Peering through the gate that opens on to Tamsin Scott’s cottage in Rye, East Sussex, I imagine the star of a period drama, trailing skirts swishing as she makes her way up the garden path. Barely contained planting cascades across flagstones in a froth of snapdragons, lupins and lavender. The effect, says Scott, is the quintessence of English gardening: “Rambling, luxuriant, a little eccentric.”
Scott knows about these things. As the floral designer behind Amazon’s genre-fluid series The Great, or Autumn de Wilde’s macaroon-hued film version of Emma, her job is to ensure that the on-screen flora is “narrative appropriate”. A hothouse jasmine for Jane Austen’s aspirational Emma; “over-the-top cascades of wild roses” for Elle Fanning as Catherine the Great. “Flowers can tell their own quiet story,” she says.
Nature brings poetry to the home she shares with her husband, Oliver, and their two children. The 1820s listed property – said to be one of the earliest bungalows in Britain – was built for the gardener who tended the nearby estate. In summer, the garden is perfumed with honeysuckle and roses; a venerable fig tree throws green shade and there is a treehouse that Scott made from salvaged wooden panelling, complete with a porthole window.
“We used to live in a house with two front doors in the middle of Rye, but I’d been eyeing up this place for a while,” says Scott. Visiting for the first time, she clutched the estate agent’s hand. It was a thesp-ish moment. “I wept… because I knew that I didn’t need to go inside.”
Over time, she has transformed the L-shaped interior, “sucking the wild, meadowy” outside inside. The sitting room is that deep green traditionally used in hospital wards to create a calm atmosphere. Scott painted wide stripes – like a vintage big top – in one bedroom. They added a mishmash of art and antiques to the hallway “to glue it all together”. Her great-grandmother’s cruise-holiday trunk hides the record player. The kitchen dresser gleams with Spode blue and white: “I can remember special meals eaten off each plate.”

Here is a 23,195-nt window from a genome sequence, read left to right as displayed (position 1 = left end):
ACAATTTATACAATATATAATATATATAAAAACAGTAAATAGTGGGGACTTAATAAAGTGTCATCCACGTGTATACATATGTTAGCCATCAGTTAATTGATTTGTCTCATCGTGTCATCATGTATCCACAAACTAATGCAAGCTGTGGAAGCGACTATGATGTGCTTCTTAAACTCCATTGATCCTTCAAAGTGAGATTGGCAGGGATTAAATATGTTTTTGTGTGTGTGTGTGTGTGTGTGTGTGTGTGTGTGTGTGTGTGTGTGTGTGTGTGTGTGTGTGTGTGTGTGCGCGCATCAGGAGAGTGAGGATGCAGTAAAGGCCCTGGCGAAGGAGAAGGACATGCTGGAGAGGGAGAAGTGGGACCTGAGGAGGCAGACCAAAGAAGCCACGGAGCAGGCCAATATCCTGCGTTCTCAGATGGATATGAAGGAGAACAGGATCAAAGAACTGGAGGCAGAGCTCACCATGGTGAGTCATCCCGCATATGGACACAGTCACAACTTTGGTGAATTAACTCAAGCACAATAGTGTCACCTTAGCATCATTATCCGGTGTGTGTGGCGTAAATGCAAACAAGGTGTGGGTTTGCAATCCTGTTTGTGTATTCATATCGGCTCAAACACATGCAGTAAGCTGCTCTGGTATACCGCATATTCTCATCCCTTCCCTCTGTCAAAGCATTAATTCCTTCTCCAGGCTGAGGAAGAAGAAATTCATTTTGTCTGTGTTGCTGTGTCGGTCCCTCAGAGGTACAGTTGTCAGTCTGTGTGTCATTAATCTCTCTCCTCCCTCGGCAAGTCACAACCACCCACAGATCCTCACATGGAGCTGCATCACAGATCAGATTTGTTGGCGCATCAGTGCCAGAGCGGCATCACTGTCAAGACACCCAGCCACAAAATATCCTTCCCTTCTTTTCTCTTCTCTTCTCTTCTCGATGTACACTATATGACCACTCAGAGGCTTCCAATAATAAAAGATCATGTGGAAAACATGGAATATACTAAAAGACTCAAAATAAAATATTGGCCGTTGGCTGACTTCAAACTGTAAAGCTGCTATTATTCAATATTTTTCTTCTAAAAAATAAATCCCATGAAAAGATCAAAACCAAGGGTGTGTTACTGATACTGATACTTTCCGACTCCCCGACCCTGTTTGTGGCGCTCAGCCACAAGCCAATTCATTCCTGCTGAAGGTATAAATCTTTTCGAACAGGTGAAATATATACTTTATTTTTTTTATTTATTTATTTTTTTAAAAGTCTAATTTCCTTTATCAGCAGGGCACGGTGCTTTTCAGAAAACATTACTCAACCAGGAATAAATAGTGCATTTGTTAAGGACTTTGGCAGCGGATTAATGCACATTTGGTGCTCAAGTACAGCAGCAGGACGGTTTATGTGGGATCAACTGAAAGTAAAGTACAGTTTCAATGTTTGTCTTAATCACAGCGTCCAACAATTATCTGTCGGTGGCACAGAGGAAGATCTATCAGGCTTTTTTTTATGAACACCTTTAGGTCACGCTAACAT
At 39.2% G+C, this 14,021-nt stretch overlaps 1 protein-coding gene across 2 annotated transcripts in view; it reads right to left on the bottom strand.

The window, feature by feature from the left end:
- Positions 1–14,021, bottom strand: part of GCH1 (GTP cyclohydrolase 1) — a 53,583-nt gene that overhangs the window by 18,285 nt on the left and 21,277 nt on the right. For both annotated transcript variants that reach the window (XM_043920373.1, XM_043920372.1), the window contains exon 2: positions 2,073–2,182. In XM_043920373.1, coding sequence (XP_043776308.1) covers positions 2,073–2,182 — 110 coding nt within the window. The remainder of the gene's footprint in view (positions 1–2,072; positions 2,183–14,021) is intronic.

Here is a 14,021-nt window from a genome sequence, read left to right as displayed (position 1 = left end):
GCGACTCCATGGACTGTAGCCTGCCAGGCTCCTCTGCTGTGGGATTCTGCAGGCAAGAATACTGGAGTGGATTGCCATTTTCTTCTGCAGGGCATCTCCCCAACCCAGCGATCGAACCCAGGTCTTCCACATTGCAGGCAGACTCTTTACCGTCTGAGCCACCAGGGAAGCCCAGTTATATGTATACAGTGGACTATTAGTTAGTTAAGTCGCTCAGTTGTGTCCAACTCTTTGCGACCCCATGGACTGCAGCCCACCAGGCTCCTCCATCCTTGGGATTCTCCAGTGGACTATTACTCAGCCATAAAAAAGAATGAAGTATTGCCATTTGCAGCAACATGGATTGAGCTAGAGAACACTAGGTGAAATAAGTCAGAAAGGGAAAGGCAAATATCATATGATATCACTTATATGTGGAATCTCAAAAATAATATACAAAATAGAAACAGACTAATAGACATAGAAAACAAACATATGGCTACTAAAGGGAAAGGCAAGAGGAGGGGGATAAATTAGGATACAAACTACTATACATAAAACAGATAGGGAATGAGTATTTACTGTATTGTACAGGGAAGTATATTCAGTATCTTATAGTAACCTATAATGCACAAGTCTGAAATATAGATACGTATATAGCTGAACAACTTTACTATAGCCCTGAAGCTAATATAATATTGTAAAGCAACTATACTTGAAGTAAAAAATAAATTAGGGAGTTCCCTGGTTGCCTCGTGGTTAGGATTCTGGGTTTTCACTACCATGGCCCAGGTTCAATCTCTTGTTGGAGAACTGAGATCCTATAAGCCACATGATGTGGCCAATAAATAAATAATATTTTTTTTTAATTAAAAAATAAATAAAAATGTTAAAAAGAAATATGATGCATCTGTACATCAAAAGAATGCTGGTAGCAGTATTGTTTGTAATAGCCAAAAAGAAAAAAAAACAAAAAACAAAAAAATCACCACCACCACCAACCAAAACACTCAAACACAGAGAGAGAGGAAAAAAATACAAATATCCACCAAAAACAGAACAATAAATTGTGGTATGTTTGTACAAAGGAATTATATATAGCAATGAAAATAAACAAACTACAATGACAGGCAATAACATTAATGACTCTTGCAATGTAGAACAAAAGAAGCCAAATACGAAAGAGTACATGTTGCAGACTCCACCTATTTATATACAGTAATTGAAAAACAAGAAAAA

There are props too: an overscaled cotton reel turned into a table or the chicken wire swan, salvaged from past productions.
Like the influential midcentury florist Constance Spry, who also worked in film, Scott is a fan of swan-shaped vases, which bring serenity to surfaces. “The earliest ones date from 1900 and were made by potteries such as Goebel or Hornsea. My grandmother collected them and used to name each one. There’s a Cedric in the kitchen, Maude’s on the dresser and Gertrude is in the sitting room.”
A swan-like pedalo drifts across a lake in a photo by Tim Walker, which hangs above the fireplace. Scott, a former BBC journalist, has known the fashion photographer, renowned for his ethereal bloom-strewn imagery, since childhood and occasionally works on shoots with him. In their early 20s the friends would forage for flowers for his early assignments. She remembers moonlit nights, shaking trees to release blossoms. Walker once called Scott “the Constance Spry to his Cecil Beaton”.
Ideas take root in her studio, set in an old apple store, where the door opens on to views of the valley. Silk flowers wrap around beams; vintage cabinets are filled with reference books. “I use everything from vintage seed catalogues to paintings to get the details right. Wallpaper’s a good starting point. The Victorians, for instance, used rich Gothic styles. After the 1840s, they shifted to macaroon colours with silvery golds. By the 1940s flowers had become more fun – a spray of love-lies-bleeding, a curled rhubarb leaf.”
For Trust, the TV series on John Paul Getty III, Scott chose brash, 1980s blooms: “Diamond-shaped displays of clashing colours, spiky orchids, clumsy carnations. I’m actually rather fond of how bad flowers were then.”
Flowers, trailing across mantelpieces or candlelit dining tables, fill every frame of Emma, which stars Anya Taylor-Joy. “I was fascinated by the class elements of each character and wanted to make sure these were right. The Coles, who are on their way up in society, had flowers to impress; modest Miss Bates would have picked whatever was to hand.” When Emma meets eligible bachelor Frank Churchill in her glasshouse, she is flirtatiously picking sweetpeas and jasmine, flowers that would be out of season for all but the well-heeled.
In medieval times, it was traditional to give friends a posy or “tussie mussie” of flowers to ward off spirits – and smells. Scott likes to make her own version. On country walks, she gathers up feathers and wildflowers. Secured with a ribbon and dangling from her front door, Scott’s modern posy has a double meaning. You might choose to see it as a talisman or, as she puts it: “Just a pretty thing to adorn your home.”